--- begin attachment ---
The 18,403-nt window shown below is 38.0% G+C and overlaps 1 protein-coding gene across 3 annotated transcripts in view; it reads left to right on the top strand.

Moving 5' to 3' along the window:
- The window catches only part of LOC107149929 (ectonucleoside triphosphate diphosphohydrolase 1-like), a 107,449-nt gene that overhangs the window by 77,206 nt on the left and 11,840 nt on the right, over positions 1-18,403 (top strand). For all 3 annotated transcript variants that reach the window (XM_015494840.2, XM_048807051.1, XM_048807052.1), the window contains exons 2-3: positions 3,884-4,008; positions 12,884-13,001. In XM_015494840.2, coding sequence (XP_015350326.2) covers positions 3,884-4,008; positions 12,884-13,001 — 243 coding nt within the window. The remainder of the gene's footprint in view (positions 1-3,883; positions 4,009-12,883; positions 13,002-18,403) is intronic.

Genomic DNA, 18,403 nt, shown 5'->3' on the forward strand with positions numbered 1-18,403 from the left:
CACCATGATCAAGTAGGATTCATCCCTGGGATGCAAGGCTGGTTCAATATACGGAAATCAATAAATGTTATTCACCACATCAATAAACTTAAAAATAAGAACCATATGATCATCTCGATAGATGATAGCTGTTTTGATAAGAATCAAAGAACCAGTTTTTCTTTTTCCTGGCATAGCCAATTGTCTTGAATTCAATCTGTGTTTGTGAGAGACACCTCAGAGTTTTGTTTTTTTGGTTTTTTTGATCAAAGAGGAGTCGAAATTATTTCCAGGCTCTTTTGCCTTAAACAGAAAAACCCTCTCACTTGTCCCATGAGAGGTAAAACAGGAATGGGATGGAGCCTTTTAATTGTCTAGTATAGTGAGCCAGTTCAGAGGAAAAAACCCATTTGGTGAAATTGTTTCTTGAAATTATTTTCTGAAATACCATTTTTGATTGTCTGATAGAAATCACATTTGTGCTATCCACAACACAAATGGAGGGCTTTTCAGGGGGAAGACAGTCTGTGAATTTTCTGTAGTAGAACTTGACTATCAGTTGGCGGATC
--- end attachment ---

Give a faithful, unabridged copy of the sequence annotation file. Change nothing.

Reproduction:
The 18,403-nt window shown below is 38.0% G+C and overlaps 1 protein-coding gene across 3 annotated transcripts in view; it reads left to right on the top strand.

Moving 5' to 3' along the window:
- The window catches only part of LOC107149929 (ectonucleoside triphosphate diphosphohydrolase 1-like), a 107,449-nt gene that overhangs the window by 77,206 nt on the left and 11,840 nt on the right, over positions 1-18,403 (top strand). For all 3 annotated transcript variants that reach the window (XM_015494840.2, XM_048807051.1, XM_048807052.1), the window contains exons 2-3: positions 3,884-4,008; positions 12,884-13,001. In XM_015494840.2, coding sequence (XP_015350326.2) covers positions 3,884-4,008; positions 12,884-13,001 — 243 coding nt within the window. The remainder of the gene's footprint in view (positions 1-3,883; positions 4,009-12,883; positions 13,002-18,403) is intronic.

Genomic DNA, 18,403 nt, shown 5'->3' on the forward strand with positions numbered 1-18,403 from the left:
CACCATGATCAAGTAGGATTCATCCCTGGGATGCAAGGCTGGTTCAATATACGGAAATCAATAAATGTTATTCACCACATCAATAAACTTAAAAATAAGAACCATATGATCATCTCGATAGATGATAGCTGTTTTGATAAGAATCAAAGAACCAGTTTTTCTTTTTCCTGGCATAGCCAATTGTCTTGAATTCAATCTGTGTTTGTGAGAGACACCTCAGAGTTTTGTTTTTTTGGTTTTTTTGATCAAAGAGGAGTCGAAATTATTTCCAGGCTCTTTTGCCTTAAACAGAAAAACCCTCTCACTTGTCCCATGAGAGGTAAAACAGGAATGGGATGGAGCCTTTTAATTGTCTAGTATAGTGAGCCAGTTCAGAGGAAAAAACCCATTTGGTGAAATTGTTTCTTGAAATTATTTTCTGAAATACCATTTTTGATTGTCTGATAGAAATCACATTTGTGCTATCCACAACACAAATGGAGGGCTTTTCAGGGGGAAGACAGTCTGTGAATTTTCTGTAGTAGAACTTGACTATCAGTTGGCGGATC